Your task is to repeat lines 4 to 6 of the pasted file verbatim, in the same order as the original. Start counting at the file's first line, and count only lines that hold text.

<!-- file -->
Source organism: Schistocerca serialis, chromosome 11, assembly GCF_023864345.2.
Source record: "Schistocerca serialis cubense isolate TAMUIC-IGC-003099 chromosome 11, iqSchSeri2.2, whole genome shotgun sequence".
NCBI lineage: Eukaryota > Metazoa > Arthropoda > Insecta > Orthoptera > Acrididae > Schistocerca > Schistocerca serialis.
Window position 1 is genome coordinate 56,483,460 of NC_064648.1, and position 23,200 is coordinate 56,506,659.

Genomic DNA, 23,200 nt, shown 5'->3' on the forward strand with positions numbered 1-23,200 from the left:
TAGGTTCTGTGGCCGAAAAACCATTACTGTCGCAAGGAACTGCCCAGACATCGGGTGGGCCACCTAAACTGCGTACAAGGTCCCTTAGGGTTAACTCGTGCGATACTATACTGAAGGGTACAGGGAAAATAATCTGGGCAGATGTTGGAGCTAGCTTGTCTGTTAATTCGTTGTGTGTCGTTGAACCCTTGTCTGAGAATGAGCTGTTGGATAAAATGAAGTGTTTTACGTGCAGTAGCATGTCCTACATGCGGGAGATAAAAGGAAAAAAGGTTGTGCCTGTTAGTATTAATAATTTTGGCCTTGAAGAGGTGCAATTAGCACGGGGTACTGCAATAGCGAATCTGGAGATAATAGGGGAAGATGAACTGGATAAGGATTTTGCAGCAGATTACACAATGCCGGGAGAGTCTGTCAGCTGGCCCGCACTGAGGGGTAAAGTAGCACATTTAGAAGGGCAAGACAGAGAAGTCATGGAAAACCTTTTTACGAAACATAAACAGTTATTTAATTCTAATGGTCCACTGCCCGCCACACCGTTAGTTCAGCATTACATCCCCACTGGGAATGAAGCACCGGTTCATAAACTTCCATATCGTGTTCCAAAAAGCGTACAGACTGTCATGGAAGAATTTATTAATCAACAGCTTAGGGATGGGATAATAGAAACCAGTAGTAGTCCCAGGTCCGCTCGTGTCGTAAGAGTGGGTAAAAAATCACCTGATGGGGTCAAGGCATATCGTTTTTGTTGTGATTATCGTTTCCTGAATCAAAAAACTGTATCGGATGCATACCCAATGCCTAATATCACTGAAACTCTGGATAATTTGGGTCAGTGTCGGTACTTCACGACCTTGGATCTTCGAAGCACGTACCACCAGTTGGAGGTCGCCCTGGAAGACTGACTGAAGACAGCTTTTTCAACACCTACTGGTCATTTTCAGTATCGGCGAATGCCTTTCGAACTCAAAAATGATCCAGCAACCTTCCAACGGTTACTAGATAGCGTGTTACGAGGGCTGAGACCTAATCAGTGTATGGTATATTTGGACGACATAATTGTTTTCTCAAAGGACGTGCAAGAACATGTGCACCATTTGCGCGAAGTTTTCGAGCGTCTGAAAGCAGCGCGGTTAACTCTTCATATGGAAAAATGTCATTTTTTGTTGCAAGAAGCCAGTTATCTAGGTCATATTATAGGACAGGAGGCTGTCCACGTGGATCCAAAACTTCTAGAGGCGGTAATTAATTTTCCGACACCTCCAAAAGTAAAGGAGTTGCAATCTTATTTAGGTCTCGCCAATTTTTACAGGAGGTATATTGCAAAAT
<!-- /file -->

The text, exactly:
Window position 1 is genome coordinate 56,483,460 of NC_064648.1, and position 23,200 is coordinate 56,506,659.

Genomic DNA, 23,200 nt, shown 5'->3' on the forward strand with positions numbered 1-23,200 from the left:
TAGGTTCTGTGGCCGAAAAACCATTACTGTCGCAAGGAACTGCCCAGACATCGGGTGGGCCACCTAAACTGCGTACAAGGTCCCTTAGGGTTAACTCGTGCGATACTATACTGAAGGGTACAGGGAAAATAATCTGGGCAGATGTTGGAGCTAGCTTGTCTGTTAATTCGTTGTGTGTCGTTGAACCCTTGTCTGAGAATGAGCTGTTGGATAAAATGAAGTGTTTTACGTGCAGTAGCATGTCCTACATGCGGGAGATAAAAGGAAAAAAGGTTGTGCCTGTTAGTATTAATAATTTTGGCCTTGAAGAGGTGCAATTAGCACGGGGTACTGCAATAGCGAATCTGGAGATAATAGGGGAAGATGAACTGGATAAGGATTTTGCAGCAGATTACACAATGCCGGGAGAGTCTGTCAGCTGGCCCGCACTGAGGGGTAAAGTAGCACATTTAGAAGGGCAAGACAGAGAAGTCATGGAAAACCTTTTTACGAAACATAAACAGTTATTTAATTCTAATGGTCCACTGCCCGCCACACCGTTAGTTCAGCATTACATCCCCACTGGGAATGAAGCACCGGTTCATAAACTTCCATATCGTGTTCCAAAAAGCGTACAGACTGTCATGGAAGAATTTATTAATCAACAGCTTAGGGATGGGATAATAGAAACCAGTAGTAGTCCCAGGTCCGCTCGTGTCGTAAGAGTGGGTAAAAAATCACCTGATGGGGTCAAGGCATATCGTTTTTGTTGTGATTATCGTTTCCTGAATCAAAAAACTGTATCGGATGCATACCCAATGCCTAATATCACTGAAACTCTGGATAATTTGGGTCAGTGTCGGTACTTCACGACCTTGGATCTTCGAAGCACGTACCACCAGTTGGAGGTCGCCCTGGAAGACTGACTGAAGACAGCTTTTTCAACACCTACTGGTCATTTTCAGTATCGGCGAATGCCTTTCGAACTCAAAAATGATCCAGCAACCTTCCAACGGTTACTAGATAGCGTGTTACGAGGGCTGAGACCTAATCAGTGTATGGTATATTTGGACGACATAATTGTTTTCTCAAAGGACGTGCAAGAACATGTGCACCATTTGCGCGAAGTTTTCGAGCGTCTGAAAGCAGCGCGGTTAACTCTTCATATGGAAAAATGTCATTTTTTGTTGCAAGAAGCCAGTTATCTAGGTCATATTATAGGACAGGAGGCTGTCCACGTGGATCCAAAACTTCTAGAGGCGGTAATTAATTTTCCGACACCTCCAAAAGTAAAGGAGTTGCAATCTTATTTAGGTCTCGCCAATTTTTACAGGAGGTATATTGCAAAAT